Andrew Bird ft. Fiona Apple - "Left Handed Kisses" (Singles Going Steady)

by PopMatters Staff

4 March 2016

"Left Hand Kisses" is an anti-love song that reveals its characters' affections a bit more with each attempt at rejection they make.
 

Chris Ingalls: From what I hear, love songs don’t come easily to Andrew Bird, and this song is not so much a love song but a song about love songs. Fiona Apple is a terrific foil here, and her voice has a wonderful, raspy (yet tuneful) quality. The song itself has a fresh, unique acoustic arrangement. The violin comes it at all the right times – especially during the bridge, when it speeds up and gets all buzzy and distorted. Bird comes off as a bit of a younger Richard Thompson, both in his vocal delivery and in the song’s off-kilter folk arrangement. A beautiful thing. [8/10]
  

Morgan Y. Evans: This song wrecked me. Hard not to get pulled right in to the sentiments. Two of the best out there, unabashedly themselves. Fiona kind of does the impossible here (well, not for her) and makes the delightfully multi-faceted Bird seem almost second fiddle but truly the two in conjunction on one track is an unconventional pop fan’s dream. The final act of the song is not as powerful as the first but serves to wrap the narrative up nicely. [7/10]

Steve Horowitz: The whimsical spirit, sonic strangeness, and charming interplay between the two artists makes this a mysterious and delightful song. Bird is somewhere between John Lennon and Daniel Johnson here—a little too whimsical that keeps things interesting—and his steampunk instrumentations creates a place where Apple can find inspiration in the chaos. Cool stuff, indeed. [9/10]

Emmanuel Elone: Bird and Apple come through with a solid track, filled with different tempos and emotions that change a lot on the three minute song. This makes “Left Handed Kisses” a bit disjointed, but that’s not much of an issue when the passion and great country instrumentation are this good. [6/10]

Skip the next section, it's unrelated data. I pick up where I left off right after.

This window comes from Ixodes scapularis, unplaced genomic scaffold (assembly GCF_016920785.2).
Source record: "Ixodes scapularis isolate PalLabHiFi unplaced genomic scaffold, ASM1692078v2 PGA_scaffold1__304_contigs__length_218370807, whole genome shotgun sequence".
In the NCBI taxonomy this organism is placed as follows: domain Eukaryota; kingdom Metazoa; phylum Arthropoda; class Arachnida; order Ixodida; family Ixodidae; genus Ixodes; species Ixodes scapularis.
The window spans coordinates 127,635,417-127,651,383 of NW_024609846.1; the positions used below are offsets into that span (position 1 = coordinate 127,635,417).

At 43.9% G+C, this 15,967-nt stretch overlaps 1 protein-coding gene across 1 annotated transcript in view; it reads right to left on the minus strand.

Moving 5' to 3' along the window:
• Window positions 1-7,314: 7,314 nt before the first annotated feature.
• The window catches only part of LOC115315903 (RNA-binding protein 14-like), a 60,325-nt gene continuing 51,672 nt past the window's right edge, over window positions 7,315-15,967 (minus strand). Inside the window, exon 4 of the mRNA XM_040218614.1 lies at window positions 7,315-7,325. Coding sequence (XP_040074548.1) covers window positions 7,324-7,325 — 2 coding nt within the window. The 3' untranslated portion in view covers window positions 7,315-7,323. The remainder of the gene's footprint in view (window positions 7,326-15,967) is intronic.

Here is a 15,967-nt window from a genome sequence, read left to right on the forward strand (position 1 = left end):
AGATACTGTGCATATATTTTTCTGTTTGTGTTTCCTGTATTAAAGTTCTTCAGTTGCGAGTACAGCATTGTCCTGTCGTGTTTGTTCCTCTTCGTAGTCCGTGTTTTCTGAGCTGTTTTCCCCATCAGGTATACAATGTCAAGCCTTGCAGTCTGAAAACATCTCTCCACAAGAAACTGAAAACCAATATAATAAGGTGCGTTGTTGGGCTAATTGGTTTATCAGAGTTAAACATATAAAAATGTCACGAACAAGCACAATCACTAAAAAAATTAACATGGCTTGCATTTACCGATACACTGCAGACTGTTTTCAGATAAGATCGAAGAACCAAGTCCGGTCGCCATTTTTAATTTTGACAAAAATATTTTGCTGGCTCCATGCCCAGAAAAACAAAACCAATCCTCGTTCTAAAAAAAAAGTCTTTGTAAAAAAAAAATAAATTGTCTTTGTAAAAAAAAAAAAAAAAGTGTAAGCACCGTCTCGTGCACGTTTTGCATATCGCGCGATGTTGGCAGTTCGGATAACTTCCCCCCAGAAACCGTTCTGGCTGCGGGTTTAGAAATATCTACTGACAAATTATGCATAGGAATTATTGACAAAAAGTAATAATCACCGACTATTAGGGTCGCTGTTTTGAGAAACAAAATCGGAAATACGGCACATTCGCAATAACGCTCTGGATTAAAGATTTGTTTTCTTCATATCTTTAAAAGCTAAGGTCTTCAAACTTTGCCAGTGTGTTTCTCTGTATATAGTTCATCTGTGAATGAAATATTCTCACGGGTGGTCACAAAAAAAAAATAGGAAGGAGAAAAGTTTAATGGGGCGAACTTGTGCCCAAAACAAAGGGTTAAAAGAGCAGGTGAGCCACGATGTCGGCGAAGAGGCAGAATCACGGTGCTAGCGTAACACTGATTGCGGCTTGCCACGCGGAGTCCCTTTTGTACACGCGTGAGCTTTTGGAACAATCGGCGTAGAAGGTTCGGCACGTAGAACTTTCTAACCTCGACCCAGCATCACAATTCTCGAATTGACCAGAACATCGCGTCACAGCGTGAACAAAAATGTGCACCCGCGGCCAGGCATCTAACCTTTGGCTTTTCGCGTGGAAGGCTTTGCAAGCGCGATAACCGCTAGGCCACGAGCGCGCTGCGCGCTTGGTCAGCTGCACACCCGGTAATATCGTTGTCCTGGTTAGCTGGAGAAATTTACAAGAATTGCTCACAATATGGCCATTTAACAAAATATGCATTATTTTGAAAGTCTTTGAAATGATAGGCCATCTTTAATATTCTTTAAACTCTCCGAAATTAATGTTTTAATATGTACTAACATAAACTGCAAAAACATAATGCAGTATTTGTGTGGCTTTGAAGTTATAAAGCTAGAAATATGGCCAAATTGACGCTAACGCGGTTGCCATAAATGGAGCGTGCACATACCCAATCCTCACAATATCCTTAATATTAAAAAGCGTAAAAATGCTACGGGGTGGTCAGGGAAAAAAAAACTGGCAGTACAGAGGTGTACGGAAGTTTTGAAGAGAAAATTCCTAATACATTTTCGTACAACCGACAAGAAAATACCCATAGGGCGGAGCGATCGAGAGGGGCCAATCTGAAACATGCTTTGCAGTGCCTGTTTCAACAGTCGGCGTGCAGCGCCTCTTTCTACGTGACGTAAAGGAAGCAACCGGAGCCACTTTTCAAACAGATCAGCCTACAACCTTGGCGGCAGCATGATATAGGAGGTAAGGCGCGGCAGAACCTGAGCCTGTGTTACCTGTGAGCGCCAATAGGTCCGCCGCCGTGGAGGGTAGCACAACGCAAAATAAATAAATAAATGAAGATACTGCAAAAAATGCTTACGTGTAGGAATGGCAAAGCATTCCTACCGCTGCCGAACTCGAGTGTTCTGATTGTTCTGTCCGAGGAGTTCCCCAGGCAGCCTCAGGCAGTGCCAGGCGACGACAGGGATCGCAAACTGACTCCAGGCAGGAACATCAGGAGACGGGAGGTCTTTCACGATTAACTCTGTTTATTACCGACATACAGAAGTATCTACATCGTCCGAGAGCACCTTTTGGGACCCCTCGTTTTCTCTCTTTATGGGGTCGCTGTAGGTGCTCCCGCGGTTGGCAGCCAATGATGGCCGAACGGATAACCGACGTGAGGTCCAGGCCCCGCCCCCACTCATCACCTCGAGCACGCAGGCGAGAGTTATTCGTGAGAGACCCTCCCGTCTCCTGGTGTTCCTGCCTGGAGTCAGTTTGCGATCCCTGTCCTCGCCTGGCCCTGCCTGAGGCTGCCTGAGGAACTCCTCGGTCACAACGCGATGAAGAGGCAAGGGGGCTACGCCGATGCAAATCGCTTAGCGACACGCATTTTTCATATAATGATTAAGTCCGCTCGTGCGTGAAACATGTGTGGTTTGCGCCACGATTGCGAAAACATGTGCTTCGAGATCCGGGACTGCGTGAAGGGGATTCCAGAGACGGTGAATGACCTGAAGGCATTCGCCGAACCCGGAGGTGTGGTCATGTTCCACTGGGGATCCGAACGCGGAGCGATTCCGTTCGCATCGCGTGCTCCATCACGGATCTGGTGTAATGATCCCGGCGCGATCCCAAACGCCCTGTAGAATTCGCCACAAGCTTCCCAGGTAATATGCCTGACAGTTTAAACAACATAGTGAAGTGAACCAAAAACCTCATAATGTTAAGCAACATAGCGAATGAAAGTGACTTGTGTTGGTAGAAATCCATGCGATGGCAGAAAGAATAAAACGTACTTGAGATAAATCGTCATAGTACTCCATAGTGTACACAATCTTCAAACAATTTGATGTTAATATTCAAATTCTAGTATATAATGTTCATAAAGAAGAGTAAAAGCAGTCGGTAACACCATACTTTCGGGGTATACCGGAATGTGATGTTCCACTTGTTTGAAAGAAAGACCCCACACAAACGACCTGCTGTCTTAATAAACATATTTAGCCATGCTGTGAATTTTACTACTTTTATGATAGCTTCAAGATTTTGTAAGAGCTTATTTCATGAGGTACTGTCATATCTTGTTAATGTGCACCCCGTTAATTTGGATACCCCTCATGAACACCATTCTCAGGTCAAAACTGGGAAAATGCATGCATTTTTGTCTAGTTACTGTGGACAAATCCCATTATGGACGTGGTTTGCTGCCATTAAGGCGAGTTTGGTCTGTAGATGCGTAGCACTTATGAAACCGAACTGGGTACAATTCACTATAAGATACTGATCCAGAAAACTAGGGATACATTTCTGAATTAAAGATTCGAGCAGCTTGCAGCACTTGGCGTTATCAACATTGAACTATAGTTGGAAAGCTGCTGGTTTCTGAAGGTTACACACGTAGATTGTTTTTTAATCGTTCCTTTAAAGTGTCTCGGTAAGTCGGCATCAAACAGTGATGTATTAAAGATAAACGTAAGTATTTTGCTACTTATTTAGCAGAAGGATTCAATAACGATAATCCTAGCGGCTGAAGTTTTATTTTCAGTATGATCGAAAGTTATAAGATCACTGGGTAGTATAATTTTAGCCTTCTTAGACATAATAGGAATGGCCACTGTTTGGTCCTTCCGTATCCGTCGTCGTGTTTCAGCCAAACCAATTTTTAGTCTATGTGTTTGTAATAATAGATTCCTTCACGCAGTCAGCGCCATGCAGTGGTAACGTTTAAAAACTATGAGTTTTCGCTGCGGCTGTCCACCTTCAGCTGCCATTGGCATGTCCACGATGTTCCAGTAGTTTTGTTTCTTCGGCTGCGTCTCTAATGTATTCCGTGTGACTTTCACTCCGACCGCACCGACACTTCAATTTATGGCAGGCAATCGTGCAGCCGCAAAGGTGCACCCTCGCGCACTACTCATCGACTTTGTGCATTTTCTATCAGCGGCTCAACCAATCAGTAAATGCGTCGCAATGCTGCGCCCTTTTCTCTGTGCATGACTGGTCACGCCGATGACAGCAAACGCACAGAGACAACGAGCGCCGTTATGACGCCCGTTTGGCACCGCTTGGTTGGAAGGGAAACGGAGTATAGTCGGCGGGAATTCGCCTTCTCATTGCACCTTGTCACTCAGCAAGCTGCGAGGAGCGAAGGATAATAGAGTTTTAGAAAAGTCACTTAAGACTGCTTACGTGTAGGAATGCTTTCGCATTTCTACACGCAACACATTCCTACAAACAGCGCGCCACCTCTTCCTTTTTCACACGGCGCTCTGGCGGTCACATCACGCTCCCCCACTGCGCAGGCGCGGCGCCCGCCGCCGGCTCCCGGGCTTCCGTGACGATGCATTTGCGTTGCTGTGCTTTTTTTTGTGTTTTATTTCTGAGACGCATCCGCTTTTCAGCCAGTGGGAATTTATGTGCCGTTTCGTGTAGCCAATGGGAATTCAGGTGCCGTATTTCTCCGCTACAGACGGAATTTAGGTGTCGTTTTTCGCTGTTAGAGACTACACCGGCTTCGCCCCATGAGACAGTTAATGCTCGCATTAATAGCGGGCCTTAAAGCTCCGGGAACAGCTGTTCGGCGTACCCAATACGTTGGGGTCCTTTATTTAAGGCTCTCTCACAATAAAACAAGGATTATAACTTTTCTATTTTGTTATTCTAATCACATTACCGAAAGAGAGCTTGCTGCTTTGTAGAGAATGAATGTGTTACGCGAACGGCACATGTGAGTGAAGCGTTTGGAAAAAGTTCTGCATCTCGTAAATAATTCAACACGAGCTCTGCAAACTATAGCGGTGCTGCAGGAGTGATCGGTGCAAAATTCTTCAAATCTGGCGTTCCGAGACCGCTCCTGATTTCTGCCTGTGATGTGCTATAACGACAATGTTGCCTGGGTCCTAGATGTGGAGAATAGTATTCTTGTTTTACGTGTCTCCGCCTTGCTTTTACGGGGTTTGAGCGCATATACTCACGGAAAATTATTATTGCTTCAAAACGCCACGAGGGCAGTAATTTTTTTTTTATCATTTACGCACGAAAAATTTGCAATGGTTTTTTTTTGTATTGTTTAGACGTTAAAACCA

Chad Miller: A moving duet that owes as much to its beautiful music as it does to its engaging stars. Both Bird and Apple are impressive vocalists, and they sound even better together. [9/10]

Pryor Stroud: A feud sprawled out impressionistically over blunt, hard-strummed guitar, maudlin bells, and errant strings, “Left Hand Kisses” is an anti-love song that reveals its characters’ affections a bit more with each attempt at rejection they make. Apple’s shaken yet standing-her-ground vocal persona provides an eloquent counterpoint to Bird’s tremulous folk-poet ramblings, and the melody seems to travel great distances, through wild and desiccated terrains, despite the fact that this is only, in theory, an across-the-table altercation. Bird’s notorious literary predilections come to the fore here as well. He asks, “How did I ever find you / Drifting gently through the gyre / Of the great Sargasso sea?”, and it’s hard not to think of the first lines of W.B. Yeats’ “The Second Coming”. The allusion arrives, invited or not, and several questions follow: in this case, who is the falcon and who is the falconer? Yes, things are falling apart, but can the center really not hold? [9/10]

SCORE: 8.00

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